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Evidence for Learning to Learn Behavior in Normal Form Games

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  • Timothy Salmon

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Abstract

Evidence presented in Salmon (2001; Econometrica 69(6) 1597) indicates that typical tests to identify learning behavior in experiments involving normal form games possess little power to reject incorrect models. This paper begins by presenting results from an experiment designed to gather alternative data to overcome this problem. The results from these experiments indicate support for a learning-to-learn or rule learning hypothesis in which subjects change their decision rule over time. These results are then used to construct an adaptive learning model which is intended to mimic more accurately the behavior observed. The final section of the paper presents results from a simple simulation based analysis comparing the performance of this adaptive learning model with that of several standard decision rules in reproducing the choice patterns observed in the experiment. Copyright Kluwer Academic Publishers 2004

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File URL: http://hdl.handle.net/10.1007/s11238-004-8736-2
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Bibliographic Info

Article provided by Springer in its journal Theory and Decision.

Volume (Year): 56 (2004)
Issue (Month): 4 (04)
Pages: 367-404

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Handle: RePEc:kap:theord:v:56:y:2004:i:4:p:367-404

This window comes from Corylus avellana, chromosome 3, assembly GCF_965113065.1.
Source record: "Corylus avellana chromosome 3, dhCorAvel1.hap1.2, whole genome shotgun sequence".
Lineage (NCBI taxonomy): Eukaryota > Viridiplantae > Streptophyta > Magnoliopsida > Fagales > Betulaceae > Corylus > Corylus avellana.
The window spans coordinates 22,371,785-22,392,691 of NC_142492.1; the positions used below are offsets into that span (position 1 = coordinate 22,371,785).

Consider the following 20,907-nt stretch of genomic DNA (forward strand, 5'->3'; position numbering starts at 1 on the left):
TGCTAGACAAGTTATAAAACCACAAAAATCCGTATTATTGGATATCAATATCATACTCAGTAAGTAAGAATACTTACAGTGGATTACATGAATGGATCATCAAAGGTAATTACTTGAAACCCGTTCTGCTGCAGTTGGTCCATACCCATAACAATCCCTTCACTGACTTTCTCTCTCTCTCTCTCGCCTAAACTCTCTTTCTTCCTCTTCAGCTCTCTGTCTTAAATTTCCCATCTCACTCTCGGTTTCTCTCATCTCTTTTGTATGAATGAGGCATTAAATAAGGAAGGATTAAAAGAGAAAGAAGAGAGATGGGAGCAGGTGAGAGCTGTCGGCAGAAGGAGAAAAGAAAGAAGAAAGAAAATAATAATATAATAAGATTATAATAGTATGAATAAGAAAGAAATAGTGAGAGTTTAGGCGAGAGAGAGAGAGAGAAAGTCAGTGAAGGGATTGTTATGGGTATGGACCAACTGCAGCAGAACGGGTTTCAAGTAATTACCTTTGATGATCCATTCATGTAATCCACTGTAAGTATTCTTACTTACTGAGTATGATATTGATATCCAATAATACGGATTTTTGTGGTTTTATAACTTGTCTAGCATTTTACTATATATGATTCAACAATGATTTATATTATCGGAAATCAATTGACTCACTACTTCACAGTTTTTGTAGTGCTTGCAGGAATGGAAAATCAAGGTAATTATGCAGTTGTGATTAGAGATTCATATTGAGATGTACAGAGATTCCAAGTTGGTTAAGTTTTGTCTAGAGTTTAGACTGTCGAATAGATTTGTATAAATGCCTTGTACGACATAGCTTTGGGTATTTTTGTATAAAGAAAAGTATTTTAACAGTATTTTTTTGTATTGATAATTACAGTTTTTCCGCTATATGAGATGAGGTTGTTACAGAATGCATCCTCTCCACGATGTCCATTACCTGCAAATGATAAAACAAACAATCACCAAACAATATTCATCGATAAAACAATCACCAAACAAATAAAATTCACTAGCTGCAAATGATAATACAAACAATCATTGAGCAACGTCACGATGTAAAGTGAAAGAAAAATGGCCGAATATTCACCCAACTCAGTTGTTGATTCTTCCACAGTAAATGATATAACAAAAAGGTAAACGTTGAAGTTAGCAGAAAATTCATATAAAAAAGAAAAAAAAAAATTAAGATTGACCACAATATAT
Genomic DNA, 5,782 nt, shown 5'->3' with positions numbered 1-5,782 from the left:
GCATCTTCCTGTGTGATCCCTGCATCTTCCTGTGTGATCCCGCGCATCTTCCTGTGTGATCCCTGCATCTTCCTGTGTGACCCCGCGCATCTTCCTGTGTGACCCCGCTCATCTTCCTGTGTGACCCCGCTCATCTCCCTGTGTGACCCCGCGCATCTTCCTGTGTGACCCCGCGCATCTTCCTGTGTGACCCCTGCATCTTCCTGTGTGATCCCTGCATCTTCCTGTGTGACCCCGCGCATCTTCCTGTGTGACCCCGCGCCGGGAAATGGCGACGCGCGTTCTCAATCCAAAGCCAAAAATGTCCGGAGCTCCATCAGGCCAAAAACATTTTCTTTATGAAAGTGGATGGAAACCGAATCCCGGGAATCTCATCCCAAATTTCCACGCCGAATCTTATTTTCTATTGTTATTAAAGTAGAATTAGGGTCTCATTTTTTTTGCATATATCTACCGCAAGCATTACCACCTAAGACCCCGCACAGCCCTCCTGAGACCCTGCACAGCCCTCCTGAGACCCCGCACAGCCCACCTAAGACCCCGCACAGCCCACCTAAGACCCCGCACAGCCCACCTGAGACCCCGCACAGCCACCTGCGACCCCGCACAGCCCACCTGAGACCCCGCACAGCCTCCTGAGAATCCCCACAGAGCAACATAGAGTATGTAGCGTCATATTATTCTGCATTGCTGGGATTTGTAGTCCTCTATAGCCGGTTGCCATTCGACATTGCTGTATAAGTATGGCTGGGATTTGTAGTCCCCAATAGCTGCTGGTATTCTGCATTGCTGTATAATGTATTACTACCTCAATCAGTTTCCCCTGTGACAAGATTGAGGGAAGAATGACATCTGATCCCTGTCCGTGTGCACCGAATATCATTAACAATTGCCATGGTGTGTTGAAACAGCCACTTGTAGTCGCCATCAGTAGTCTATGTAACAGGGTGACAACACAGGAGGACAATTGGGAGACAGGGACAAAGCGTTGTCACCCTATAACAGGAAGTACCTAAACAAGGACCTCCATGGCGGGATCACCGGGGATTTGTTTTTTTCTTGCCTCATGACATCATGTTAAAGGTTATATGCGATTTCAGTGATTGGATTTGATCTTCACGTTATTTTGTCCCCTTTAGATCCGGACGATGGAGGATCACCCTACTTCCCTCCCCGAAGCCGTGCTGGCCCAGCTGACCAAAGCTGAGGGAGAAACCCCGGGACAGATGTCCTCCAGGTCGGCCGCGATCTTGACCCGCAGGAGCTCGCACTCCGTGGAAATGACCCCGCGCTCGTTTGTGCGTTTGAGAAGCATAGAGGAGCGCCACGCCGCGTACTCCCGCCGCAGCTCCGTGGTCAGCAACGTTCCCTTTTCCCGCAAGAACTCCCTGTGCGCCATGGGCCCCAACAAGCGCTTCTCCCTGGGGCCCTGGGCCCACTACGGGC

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Web page: http://www.springerlink.com/link.asp?id=100341

Related research

Keywords: Fictitious play; learning in games; Reinforcement learning;

References

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  1. Dean Foster & Peyton Young, . "Learning with Hazy Beliefs," ELSE working papers 023, ESRC Centre on Economics Learning and Social Evolution.
  2. Sergiu Hart & Andreu Mas-Colell, 1996. "A simple adaptive procedure leading to correlated equilibrium," Economics Working Papers 200, Department of Economics and Business, Universitat Pompeu Fabra, revised Dec 1996.
  3. Shachat, Jason & Walker, Mark, 2004. "Unobserved heterogeneity and equilibrium: an experimental study of Bayesian and adaptive learning in normal form games," Journal of Economic Theory, Elsevier, vol. 114(2), pages 280-309, February.
  4. Peyton Young, 2002. "Learning Hypothesis Testing and Nash Equilibrium," Economics Working Paper Archive 474, The Johns Hopkins University,Department of Economics.
  5. Nathaniel T Wilcox, 2003. "Heterogeneity and Learning Principles," Levine's Bibliography 666156000000000435, UCLA Department of Economics.
  6. Dale O. Stahl, 1999. "Evidence based rules and learning in symmetric normal-form games," International Journal of Game Theory, Springer, vol. 28(1), pages 111-130.
  7. Martin Posch, 1997. "Win Stay---Lose Shift: An Elementary Learning Rule for Normal Form Games," Research in Economics 97-06-056e, Santa Fe Institute.
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Cited by:
  1. Teck H Ho & Colin Camerer & Juin-Kuan Chong, 2003. "Functional EWA: A one-parameter theory of learning in games," Levine's Working Paper Archive 506439000000000514, David K. Levine.

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